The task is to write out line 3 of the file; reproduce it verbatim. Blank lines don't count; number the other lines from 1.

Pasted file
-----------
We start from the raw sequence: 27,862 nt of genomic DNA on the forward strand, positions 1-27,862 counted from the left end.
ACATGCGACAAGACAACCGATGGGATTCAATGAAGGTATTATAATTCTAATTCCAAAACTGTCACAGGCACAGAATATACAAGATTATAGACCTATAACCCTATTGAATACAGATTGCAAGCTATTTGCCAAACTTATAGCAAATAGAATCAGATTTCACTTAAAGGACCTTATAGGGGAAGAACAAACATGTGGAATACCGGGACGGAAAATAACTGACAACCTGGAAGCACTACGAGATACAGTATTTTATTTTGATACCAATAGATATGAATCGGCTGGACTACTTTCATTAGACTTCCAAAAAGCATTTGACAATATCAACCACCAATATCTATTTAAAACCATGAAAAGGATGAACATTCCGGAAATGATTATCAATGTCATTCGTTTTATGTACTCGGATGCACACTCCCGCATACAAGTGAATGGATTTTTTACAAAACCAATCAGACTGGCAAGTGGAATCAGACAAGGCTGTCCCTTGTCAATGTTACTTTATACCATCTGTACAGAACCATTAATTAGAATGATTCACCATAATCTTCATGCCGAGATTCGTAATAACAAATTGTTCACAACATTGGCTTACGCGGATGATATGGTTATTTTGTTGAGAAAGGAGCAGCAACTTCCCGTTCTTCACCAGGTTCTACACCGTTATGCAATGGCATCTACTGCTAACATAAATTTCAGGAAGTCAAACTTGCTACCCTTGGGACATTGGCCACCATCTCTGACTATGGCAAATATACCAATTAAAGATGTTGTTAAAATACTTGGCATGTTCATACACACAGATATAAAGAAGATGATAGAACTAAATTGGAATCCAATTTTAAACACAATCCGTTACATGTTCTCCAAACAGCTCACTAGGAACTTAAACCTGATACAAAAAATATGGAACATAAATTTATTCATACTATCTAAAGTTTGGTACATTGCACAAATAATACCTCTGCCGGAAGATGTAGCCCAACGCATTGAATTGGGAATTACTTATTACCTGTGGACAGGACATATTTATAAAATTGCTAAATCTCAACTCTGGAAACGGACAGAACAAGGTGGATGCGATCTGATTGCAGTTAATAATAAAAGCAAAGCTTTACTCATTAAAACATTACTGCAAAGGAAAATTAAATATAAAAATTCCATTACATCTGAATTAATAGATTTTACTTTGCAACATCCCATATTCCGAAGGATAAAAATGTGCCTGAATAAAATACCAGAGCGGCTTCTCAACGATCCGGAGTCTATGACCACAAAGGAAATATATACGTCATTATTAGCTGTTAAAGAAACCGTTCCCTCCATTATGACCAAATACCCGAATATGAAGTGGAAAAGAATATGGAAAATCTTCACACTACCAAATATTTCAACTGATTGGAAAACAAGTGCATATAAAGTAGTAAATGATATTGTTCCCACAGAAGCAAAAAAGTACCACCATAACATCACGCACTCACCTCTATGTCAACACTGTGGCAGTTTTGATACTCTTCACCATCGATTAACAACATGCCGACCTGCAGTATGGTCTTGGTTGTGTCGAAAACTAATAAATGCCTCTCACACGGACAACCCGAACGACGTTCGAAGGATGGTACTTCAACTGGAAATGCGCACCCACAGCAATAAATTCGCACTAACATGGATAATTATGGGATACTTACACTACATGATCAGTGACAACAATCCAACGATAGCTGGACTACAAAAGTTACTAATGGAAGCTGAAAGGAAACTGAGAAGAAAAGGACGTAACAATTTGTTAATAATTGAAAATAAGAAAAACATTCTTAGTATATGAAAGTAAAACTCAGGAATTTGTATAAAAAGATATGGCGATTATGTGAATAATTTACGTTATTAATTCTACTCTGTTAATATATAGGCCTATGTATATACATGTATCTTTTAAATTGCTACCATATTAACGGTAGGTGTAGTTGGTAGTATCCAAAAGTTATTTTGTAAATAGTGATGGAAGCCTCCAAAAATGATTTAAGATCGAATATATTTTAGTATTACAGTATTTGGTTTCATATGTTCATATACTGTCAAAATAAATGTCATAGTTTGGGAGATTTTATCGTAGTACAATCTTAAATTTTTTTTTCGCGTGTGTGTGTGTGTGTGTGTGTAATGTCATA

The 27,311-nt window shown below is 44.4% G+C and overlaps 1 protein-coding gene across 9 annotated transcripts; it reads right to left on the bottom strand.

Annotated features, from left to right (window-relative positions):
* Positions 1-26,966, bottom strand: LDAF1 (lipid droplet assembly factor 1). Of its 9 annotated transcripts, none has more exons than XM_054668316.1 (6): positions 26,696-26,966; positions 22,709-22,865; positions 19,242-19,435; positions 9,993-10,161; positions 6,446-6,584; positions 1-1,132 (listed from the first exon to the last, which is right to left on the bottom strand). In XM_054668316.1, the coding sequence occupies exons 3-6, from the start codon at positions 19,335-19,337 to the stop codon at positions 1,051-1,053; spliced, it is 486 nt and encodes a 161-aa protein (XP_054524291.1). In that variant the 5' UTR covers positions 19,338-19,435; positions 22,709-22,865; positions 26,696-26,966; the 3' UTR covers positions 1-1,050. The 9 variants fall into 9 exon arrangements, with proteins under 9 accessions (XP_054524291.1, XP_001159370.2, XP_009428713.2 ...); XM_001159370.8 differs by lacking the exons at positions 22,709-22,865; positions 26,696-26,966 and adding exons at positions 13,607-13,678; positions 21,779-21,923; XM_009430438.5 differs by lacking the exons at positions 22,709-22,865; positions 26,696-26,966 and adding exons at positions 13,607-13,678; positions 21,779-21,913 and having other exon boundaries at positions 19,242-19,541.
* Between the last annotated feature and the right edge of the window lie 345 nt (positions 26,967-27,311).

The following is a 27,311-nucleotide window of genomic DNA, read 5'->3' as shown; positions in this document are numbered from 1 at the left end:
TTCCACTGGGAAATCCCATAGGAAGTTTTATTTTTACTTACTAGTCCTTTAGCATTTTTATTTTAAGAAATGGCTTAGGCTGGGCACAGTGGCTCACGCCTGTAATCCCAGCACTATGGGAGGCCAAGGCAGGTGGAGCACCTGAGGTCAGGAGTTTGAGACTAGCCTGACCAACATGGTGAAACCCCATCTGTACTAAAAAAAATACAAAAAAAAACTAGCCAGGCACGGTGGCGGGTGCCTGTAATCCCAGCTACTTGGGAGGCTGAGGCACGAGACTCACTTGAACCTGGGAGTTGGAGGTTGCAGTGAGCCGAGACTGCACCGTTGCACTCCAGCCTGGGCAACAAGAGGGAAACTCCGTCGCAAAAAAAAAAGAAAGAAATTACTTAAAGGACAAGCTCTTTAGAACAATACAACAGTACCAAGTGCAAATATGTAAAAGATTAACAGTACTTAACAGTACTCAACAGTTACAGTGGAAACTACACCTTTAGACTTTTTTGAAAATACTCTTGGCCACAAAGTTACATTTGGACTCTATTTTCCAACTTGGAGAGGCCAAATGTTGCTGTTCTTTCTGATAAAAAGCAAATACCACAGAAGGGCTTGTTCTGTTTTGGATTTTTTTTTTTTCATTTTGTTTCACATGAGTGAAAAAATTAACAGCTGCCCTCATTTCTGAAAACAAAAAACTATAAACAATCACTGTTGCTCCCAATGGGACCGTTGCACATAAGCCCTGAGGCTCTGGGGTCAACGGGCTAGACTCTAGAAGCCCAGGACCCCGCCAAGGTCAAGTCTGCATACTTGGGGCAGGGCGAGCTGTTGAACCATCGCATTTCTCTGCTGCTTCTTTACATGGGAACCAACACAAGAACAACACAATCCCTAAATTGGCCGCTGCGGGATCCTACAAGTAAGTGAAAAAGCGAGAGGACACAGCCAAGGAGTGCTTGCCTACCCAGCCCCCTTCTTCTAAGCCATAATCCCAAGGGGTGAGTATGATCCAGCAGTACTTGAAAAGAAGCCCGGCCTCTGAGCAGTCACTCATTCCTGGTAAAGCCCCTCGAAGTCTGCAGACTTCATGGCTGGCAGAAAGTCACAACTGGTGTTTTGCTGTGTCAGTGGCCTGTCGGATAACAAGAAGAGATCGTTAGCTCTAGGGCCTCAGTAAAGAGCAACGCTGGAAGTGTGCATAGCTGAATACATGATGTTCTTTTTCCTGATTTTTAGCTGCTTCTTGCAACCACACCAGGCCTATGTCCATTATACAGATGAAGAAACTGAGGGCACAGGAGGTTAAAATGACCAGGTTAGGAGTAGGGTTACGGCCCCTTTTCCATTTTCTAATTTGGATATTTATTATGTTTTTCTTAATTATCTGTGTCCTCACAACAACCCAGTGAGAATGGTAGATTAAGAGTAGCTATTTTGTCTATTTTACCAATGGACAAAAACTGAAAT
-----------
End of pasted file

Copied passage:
The 27,311-nt window shown below is 44.4% G+C and overlaps 1 protein-coding gene across 9 annotated transcripts; it reads right to left on the bottom strand.